"It fell, daddy" - These words were the comment made by a little girl after witnessing a very heavy model of a Blue Origin (I think) spacecraft arc right into the the ground at Southern Thunder. It was an all too common occurrence during the two days of the launch, and is becoming increasingly more frequent at every launch. Rocketeers - inexperienced and veteran - are forgetting a very basic rule of rocket flight...
Weight is everything
Consider this YouTube video:
Obviously underpowered, eh? If you look at the video description, you will find that the motor used in this flight was an Aerotech E23-8T; E impulse is not even on the Leviathan list of recommended motors (F26-6FJ, F50-6T, G40-7W, G80-7T). If the flyers had done a little math or simulation beforehand, they would have realized that the max altitude on this motor - assuming the rocket weighed 17.5 ounces as stated on the kit art - was only 300 or so feet, with a coast time of 3 seconds. The 8 second delay they used was waaaaay too long; no wonder the rocket plowed into the ground.
The moral of this story? Stick to the recommended motors unless you are prepared to do some sims or math - after weighing the built and finished rocket, of course. Unless you are these folks, who used trial and error to arrive at the right motor (yes, I am being sarcastic):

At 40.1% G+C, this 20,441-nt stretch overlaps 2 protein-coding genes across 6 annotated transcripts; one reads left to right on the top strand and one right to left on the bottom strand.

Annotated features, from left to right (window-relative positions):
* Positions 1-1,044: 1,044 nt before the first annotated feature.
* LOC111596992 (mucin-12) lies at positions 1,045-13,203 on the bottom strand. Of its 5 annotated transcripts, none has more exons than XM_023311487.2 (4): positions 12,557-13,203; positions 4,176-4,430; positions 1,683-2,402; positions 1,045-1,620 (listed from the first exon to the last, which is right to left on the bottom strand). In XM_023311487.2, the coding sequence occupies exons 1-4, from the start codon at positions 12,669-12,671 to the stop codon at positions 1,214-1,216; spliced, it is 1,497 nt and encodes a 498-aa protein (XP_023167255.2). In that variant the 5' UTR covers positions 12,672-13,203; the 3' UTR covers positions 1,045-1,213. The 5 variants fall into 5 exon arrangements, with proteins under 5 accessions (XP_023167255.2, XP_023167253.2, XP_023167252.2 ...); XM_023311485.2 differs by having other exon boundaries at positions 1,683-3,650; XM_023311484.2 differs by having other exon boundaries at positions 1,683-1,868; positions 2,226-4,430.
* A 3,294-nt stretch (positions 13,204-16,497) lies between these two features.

A simple glance at the kit instructions would have told them that an A motor was not on the recommended motor list for the Amazon; the lowest usable impulse was B. But I suppose they had to find out for themselves. Fortunately, the Estes Amazon is a hardy beast, or its first flight would have been its last.
However, the Blue Origin model I mentioned at the beginning of the post wasn't a kit, so there is no list of recommended motors. So what do you do with scratch builds? Well, we have wonderful computer programs like Open Rocket and RockSim that you can use to fairly accurately estimate the performance of these rockets, enabling one to choose the right motor/delay combination. To be fair, there are some model types - like saucers - that these codes can't handle, forcing a bit of internet searching to discover the motor types used in similar models that have been flown by others. After you weigh the rocket, of course - the simulations are no good unless you have a weight match. This is especially true of those who tend to overbuild - all that epoxy and stuff can add considerable weight to the model, which isn't automatically factored into the simulation programs.
At a launch, I like to use an iOS app called Rocket Calculator, which does all sorts of nifty rocket math, including estimating altitude, coast time, and thrust-to-weight ratio. The numbers it produces are usually within 10-20% of those of Open Rocket or RockSim, making it an excellent tool for deciding proper motor/delay combinations.
|Rocket Calculator main menu|
(Click to enlarge)
|Rocket Calculator Altitude|
Prediction (Click to enlarge).
I am now leaving the soapbox.